Nevertheless, Lucia is excited about being in the nation’s capital, not only because of the potential to help their country, but also because of the prospects of landing an interesting job in international business here while their daughter begins preschool.
Her husband also knows a thing or two about interesting jobs, having been a veterinarian, anatomy lecturer at the University of the West Indies, as well as a business consultant and director of several local and regional companies. He remains a director at the Arthur Lok Jack Graduate School of Business Alumni Board and vice president of the Private Hospital Association of Trinidad and Tobago.
“Anything is possible with him. Living with him is not boring,” Lucia said. When asked if he harbors any political ambitions, she raised her eyebrows and simply said, “His family has always been in politics.”
“I love his drive, his ambition,” she added. “He doesn’t settle for anything. He is passionate in what he believes but he is a Virgo man and he is extremely critical and stubborn. He is also is own worst critic.”
In response, the ambassador laughs and delivered a quick response: “She has been a tremendous support for me from the day we first met to now, as the wife of a diplomat. Her support and interest in what I am doing has not waned. She has a certain strength that I can always know that she is one of only two or three people who if I ask for something, I will never have to ask again or check on if the task has been done or done correctly.”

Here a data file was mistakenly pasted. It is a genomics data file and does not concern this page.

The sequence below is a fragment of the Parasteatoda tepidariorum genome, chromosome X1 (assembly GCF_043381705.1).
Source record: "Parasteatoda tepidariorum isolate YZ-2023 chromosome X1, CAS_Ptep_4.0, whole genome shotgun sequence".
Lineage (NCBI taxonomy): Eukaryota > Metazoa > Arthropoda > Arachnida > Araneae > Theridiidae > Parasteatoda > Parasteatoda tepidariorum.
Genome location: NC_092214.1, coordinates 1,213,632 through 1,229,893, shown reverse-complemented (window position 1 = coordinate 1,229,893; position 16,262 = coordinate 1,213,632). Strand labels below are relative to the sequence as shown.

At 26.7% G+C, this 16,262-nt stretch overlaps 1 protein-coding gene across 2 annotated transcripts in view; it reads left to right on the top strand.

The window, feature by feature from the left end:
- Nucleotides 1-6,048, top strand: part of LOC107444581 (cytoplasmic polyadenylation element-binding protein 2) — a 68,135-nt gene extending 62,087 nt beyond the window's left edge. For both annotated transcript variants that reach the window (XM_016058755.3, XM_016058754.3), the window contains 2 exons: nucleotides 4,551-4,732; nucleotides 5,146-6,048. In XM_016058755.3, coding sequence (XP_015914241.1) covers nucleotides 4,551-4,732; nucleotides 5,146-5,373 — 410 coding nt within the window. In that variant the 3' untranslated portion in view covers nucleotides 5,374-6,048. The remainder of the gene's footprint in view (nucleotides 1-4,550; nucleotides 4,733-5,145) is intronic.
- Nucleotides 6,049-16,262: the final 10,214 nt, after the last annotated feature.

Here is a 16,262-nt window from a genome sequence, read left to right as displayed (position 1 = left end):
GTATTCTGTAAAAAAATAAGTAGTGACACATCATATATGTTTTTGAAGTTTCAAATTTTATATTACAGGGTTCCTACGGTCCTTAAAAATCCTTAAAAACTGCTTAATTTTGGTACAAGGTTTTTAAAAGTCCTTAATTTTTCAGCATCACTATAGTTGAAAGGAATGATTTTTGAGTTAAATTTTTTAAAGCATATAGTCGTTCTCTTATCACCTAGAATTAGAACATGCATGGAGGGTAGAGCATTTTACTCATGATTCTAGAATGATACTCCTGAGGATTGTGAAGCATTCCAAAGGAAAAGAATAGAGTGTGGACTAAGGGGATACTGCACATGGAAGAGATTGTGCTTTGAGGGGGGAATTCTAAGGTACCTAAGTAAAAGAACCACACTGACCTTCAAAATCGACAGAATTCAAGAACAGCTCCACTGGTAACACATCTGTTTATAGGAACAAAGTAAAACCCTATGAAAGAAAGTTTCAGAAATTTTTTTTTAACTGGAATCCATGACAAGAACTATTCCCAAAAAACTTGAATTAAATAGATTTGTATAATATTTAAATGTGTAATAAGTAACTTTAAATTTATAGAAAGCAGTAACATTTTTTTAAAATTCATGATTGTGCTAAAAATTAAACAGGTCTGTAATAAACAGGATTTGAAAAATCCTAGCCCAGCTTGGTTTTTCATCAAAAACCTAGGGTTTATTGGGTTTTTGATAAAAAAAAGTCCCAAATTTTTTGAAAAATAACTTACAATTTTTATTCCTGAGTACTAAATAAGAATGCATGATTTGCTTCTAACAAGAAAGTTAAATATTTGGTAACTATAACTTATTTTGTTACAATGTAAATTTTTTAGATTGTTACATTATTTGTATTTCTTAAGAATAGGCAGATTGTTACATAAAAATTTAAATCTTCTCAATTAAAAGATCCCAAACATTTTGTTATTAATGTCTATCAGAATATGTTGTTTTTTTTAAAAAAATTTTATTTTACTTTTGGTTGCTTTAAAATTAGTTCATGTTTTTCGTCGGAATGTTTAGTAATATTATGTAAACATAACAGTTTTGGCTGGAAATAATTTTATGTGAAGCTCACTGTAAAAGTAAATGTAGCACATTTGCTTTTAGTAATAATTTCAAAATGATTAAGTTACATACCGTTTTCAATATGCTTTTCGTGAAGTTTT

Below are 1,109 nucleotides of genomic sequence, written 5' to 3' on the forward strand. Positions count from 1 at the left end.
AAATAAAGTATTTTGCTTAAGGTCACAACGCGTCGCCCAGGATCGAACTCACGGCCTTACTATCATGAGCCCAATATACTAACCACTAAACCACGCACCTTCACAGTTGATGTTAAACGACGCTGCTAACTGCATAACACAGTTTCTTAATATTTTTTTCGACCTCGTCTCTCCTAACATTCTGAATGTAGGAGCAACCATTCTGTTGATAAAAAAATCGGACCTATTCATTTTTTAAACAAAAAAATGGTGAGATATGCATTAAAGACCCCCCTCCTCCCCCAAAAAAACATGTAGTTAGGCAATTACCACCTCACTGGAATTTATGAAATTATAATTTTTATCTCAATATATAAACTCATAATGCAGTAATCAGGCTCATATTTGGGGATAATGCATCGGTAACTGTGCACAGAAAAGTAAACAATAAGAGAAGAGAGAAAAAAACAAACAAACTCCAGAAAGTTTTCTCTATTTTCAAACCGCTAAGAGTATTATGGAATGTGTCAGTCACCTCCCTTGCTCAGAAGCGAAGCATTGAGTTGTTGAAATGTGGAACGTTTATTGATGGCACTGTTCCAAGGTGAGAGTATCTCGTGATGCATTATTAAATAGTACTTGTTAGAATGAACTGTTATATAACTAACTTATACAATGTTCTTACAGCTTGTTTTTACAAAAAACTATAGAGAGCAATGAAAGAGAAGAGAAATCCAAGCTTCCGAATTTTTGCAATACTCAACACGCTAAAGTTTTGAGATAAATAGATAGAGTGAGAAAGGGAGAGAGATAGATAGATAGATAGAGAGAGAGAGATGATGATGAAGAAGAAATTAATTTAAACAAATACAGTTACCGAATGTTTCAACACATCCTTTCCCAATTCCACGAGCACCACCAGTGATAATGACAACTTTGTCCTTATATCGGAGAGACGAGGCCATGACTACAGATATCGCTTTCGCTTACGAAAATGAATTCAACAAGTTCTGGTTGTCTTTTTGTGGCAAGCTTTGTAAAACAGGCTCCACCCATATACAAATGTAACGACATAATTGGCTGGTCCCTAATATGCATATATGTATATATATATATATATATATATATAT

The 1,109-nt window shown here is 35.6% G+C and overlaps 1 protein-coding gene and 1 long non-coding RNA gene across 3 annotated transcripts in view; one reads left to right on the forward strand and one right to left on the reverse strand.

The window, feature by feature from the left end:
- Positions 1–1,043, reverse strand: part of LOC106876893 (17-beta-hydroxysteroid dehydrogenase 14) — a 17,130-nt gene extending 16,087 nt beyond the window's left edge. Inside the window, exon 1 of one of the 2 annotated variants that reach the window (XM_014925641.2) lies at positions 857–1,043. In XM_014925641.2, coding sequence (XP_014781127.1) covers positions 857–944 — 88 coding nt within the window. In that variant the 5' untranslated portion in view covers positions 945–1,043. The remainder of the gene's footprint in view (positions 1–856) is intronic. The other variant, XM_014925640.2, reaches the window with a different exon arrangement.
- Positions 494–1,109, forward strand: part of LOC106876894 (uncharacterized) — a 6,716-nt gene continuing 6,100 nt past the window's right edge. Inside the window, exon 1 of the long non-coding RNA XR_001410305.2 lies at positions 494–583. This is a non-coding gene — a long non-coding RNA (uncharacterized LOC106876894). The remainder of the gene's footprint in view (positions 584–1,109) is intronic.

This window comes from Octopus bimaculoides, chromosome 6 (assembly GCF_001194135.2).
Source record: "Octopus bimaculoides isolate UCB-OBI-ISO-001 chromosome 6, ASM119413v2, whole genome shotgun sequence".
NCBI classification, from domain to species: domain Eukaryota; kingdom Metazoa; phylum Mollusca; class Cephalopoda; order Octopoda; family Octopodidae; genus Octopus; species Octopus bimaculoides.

So how did these two first meet? “My 2-year-old dog Duke — a German shepherd mix — was very sick and I took him in because he wasn’t eating and I was worried,” Lucia recalled.
I asked the ambassador what he thought when he first saw her.
“That’s a sick dog — and that’s a beautiful woman.”
“He asked me for dinner that night and we were married three years later,” she said.
And now they both find themselves in Washington, minus the dog but with a daughter — and a very new life. After a career in medicine and business, this brand-new ambassador is obviously well versed in promoting all that his homeland has to offer.
“My job here is to remind as many people as possible that our twin island nation is a great value for not only tourism and eco-tourism, sailing and yachting, but our diverse society and fabulous winter carnival, which is second in the world only to Rio’s,” he explained. “We are a nation of multiple natural resources and a skilled, experienced workforce to handle many businesses — from the creative film industry to textile manufacturing and non-energy based industries like ‘downstream energies,’ including special chemicals like ammonia, methanol and urea. I want to help formulate and guide this principle growth while still maintaining our statehood and wonderful way of life. As we become more Western, we want our country to retain its heritage intact.”
He added: “My other role is to reach out to our large Diaspora — 500,000 — in New York, Miami and Ft. Lauderdale. We became a republic 50 years ago so on August 31 next year, we will have huge celebrations in all those cities. We have already begun planning the carnivals.”
About the Author
Gail Scott is a contributing writer for The Washington Diplomat and lifestyle columnist for the Diplomatic Pouch.